The Week October 2-8

Last week:

  • Take fancy final project photos of Inamara, which involves getting Mr. Q & his photog skills.
    Ugh – I still need to do this.
  • Carry on with (S)urge, the new shawl.
    Making progress!
  • Spin, whether it’s handpainted or some of the fleece from my stash.
    I started and finished spinning fleece from my stash. All the details on it are here, but I spun 378 yards of a 3 ply sport-ish weight yarn, with a 2 ply and singles left over. I couldn’t wait for Spinzilla.
  • Ruminate further on a new embroidery project or, you know, actually start one.
    I ruminated and cleaned up my project basket, but didn’t start anything new.

This week:

I’m taking precious time away from the wheel to take care of some non-spinning stuff and then it’s back to the grindstone! What’s Spinzilla, you ask? All the details are here, but it’s basically a week-long spin-a-thon. (Hey! That rhymes!) I’m almost 2/3 of the way through my first braid of fiber and actually considering drinking some coffee so I can stay up later and spin more! (That’s probably a bad idea and I don’t think I’ll do it, but the thought is there!) Have a great week!

The Week September 25 – October 1

Last week:

  • Take fancy final project photos of Inamara, which involves getting Mr. Q & his photog skills. Use his camera this time, not my phone.
    I talked to him about it but we never got around to it.
  • Continue working on the new blanket.
    Finished. I started and restarted (twice) a shawl, and finally found a pattern that I like and started that over twice, going forward with different yarn.
  • Continue spinning the braid of Pigeon Roof Studios fiber.
    Finished.
  • Start a new embroidery project.
    Nope. I’m still stuck on the last one, but I have some ideas of what to do next.
  • Hopefully hear back from my friend and decide what to do with The View From Mt. Peg.
    Nope. She’s a high school English teacher in Hawaii, so that may explain why she’s not online much.
  • Saturday: meet Becky & her daughter Mia at Shenandoah Valley Fiber Festival. From there, go to friend gathering in Martinsburg, WV. Sunday is free, so maybe I can get Ky to go to the Leesburg Fine Arts Festival (day 2) to poke around and maybe make some connections in this local artist world I’m trying to be more active in.
    We went, we saw, I bought stuff – spinning fiber and vintage buttons; I’m ready for Spinzilla. And I also had a really good afternoon catching up with Leticia & her littles. I slept on Sunday, pretty much during prime Fine Arts Festival time so we didn’t go.

 

SVFF Goodies
My favorite bump of fiber from SVFF; BFL, llama, seacell. I absolutely love this color combination!
  • Some sad news: Moose, our 12 year old big black dog, hasn’t been doing well and so we have an appointment on Thursday to ease his pain and help him across the Rainbow Bridge. It went as well as could be expected. The in-home vet was very compassionate, Moosie went out without any pain and with a dog bone in his mouth, very fitting for a guy who could never eat enough. We miss him but are all glad he’s not in pain anymore.
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Moose, the goofy noble beast

I also carded some fleece from my stash, so I have a batt ready to spin. Now if I could just find where I noted the breed …

This week:

  • Take fancy final project photos of Inamara, which involves getting Mr. Q & his photog skills.
  • Carry on with (S)urge, the new shawl.
  • Spin, whether it’s handpainted or some of the fleece from my stash.
  • Ruminate further on a new embroidery project or, you know, actually start one.

The Week September 18-24

Last week:

  • Weave in the ends of Aranami/Imanara (there are lots even though I’ve been weaving in as I go), and wash & block, then sniff & squish.
    All done!
  • Choose and start a new knitting project. Will it be a blanket to give away or will it be a shawl to keep? I have ideas and yarn for both.
    Done. I’m knitting a blanket of my own design (nothing fancy, really) for the Welcome Blanket Project (HT to Shirley for making me aware of this project!).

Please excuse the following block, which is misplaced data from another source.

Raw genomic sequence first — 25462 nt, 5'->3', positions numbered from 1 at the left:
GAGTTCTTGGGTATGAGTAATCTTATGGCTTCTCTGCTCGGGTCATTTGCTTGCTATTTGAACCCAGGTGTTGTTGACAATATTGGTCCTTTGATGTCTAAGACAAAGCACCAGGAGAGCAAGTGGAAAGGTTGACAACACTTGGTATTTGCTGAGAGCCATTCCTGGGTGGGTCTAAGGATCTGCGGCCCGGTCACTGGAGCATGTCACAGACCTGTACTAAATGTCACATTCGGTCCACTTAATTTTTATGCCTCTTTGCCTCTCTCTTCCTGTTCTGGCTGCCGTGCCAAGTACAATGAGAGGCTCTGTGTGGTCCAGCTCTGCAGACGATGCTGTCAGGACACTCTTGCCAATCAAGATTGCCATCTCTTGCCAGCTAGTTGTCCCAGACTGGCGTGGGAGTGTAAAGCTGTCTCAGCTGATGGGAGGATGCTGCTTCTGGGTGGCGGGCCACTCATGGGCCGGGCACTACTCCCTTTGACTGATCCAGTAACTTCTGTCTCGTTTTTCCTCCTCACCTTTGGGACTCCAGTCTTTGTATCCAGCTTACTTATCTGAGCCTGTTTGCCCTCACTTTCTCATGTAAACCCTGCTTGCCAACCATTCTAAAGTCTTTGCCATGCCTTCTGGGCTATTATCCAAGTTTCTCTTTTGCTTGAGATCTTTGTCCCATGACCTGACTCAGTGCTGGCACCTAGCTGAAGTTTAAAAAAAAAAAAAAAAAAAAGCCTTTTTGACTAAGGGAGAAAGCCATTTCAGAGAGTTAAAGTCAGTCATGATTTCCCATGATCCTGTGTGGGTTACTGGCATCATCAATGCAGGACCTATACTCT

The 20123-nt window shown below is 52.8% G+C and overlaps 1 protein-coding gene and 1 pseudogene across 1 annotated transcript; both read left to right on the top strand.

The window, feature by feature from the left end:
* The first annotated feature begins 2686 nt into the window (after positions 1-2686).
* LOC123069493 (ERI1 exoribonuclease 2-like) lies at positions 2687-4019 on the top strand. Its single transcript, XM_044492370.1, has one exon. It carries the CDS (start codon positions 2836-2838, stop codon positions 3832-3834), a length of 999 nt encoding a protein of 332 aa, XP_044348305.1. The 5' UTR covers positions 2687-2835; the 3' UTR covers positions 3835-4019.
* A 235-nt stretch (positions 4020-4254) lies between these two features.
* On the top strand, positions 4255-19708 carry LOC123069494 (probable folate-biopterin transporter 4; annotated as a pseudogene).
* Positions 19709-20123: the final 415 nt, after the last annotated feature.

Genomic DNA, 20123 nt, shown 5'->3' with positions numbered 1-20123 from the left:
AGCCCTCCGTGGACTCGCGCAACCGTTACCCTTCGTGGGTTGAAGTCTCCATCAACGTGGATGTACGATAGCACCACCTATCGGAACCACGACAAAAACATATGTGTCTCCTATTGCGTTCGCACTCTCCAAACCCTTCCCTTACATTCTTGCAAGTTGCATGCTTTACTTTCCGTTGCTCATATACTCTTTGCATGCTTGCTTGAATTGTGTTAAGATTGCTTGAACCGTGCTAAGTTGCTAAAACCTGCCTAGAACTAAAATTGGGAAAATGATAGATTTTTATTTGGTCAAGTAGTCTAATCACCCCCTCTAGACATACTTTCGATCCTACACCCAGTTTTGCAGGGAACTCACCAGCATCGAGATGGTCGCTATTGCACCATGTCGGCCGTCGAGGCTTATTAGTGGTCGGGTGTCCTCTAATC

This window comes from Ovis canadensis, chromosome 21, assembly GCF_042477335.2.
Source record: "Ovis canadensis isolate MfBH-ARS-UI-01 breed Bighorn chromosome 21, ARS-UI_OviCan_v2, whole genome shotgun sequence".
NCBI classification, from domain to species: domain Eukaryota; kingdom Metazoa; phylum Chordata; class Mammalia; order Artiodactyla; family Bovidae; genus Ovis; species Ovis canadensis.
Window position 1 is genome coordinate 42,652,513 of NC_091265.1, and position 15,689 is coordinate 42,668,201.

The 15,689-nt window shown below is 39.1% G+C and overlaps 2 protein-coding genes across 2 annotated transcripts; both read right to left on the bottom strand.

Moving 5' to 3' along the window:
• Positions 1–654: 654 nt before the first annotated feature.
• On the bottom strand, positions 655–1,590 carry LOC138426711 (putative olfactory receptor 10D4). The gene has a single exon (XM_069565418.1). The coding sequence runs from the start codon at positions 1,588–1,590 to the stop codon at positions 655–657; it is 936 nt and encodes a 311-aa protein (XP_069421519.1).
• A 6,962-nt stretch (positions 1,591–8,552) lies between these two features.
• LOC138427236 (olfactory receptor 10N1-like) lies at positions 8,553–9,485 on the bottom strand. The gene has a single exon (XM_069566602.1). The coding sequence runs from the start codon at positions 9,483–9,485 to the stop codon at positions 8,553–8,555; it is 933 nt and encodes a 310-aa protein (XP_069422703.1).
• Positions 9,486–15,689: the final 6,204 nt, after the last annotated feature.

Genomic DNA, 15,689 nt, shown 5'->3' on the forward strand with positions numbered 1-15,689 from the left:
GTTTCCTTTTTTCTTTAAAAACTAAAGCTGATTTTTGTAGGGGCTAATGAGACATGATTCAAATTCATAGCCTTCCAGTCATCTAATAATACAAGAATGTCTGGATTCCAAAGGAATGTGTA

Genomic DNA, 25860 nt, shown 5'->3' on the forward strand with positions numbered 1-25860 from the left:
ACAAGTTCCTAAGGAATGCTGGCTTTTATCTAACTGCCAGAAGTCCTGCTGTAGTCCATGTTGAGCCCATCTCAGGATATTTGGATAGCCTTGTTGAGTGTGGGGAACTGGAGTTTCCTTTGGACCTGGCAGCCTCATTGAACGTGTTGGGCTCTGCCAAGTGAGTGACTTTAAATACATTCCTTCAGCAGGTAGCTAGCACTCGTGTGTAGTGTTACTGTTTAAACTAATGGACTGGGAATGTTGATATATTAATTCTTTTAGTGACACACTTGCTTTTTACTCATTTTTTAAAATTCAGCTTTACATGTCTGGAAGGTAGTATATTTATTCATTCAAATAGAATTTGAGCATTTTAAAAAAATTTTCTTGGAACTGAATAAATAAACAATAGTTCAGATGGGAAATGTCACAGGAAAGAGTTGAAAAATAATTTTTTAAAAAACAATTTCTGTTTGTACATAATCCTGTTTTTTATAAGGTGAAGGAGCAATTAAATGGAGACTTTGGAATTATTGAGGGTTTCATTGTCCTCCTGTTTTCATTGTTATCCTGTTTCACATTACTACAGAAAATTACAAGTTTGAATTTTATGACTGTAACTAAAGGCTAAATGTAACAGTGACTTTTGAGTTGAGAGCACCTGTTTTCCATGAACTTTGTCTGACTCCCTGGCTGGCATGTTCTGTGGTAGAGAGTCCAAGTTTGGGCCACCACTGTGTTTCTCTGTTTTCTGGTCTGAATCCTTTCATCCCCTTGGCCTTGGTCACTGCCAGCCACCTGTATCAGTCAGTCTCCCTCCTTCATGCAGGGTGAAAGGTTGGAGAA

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Welcome Blanket Project blanket. Guess how many rows are purled! 😉
  • Carry on embroidering The View From Mt. Peg. It’s ready for all the background mountains and the sky. It occurred to me that I could use the gray background color for clouds, so there’s that.
    I think it’s done without the sky, maybe. I queried the always helpful and funny Mildly Offensive Fiber Arts group on FB for advice about pricing because I have an old friend inquiring about it or a similar commission piece. I gathered my thoughts, made my calculations and came up with a reasonable-to-me-for-the-situation price and am just waiting to hear back from the old friend.
  • Decide on fiber to prep for Spinzilla, if any, and get started while trying not to spin all the braids I’ve got. I have clean, undyed locks I can dye & card or just card, but I also have some alpaca fleeces that need to be washed that would be a joy to spin if I ever actually get around to doing that.
    Instead, I started spinning a braid of fiber from Pigeon Roof Studios. I should do a test spin of those locks and wash that alpaca fleece, but this seemed much more fun.
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The braid of Pigeon Roof Studios fiber I started spinning – these aren’t my usual colors.
  • Plan the weekend: Shenandoah Valley Fiber Festival is this weekend, so is parents weekend at both my sons’ schools. We’re going to skip it and take Ethan (who’s at JMU in Harrisonburg, VA) hiking on Sunday in the Shenandoah National Park instead. That leaves Saturday for SVFF, except some of my roller derby friends are getting together and I haven’t seen a lot of them for a few years. I have conflicts.
    We visited Ethan this past Sunday, which opens up my Sunday. All other plans are settled.
  • Try to sleep Wednesday night after seeing IT at the Alamo with Becky. Avoid clowns.
    No problemo! It was startling in a few spots, but I realized it’s most like Stand By Me but with a scary clown demon instead of a dead body. Also, there’s a kick-ass girl, but the groups of kids is as close as the group of boys in Stand By Me. Can’t wait for Chapter 2, may need to re-read the book or start reading King again in general.

This week:

  • Take fancy final project photos of Inamara, which involves getting Mr. Q & his photog skills. Use his camera this time, not my phone.
  • Continue working on the new blanket.
  • Continue spinning the braid of Pigeon Roof Studios fiber.
  • Start a new embroidery project.
  • Hopefully hear back from my friend and decide what to do with The View From Mt. Peg.

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    The View From Mt. Peg, probably in its near-final form.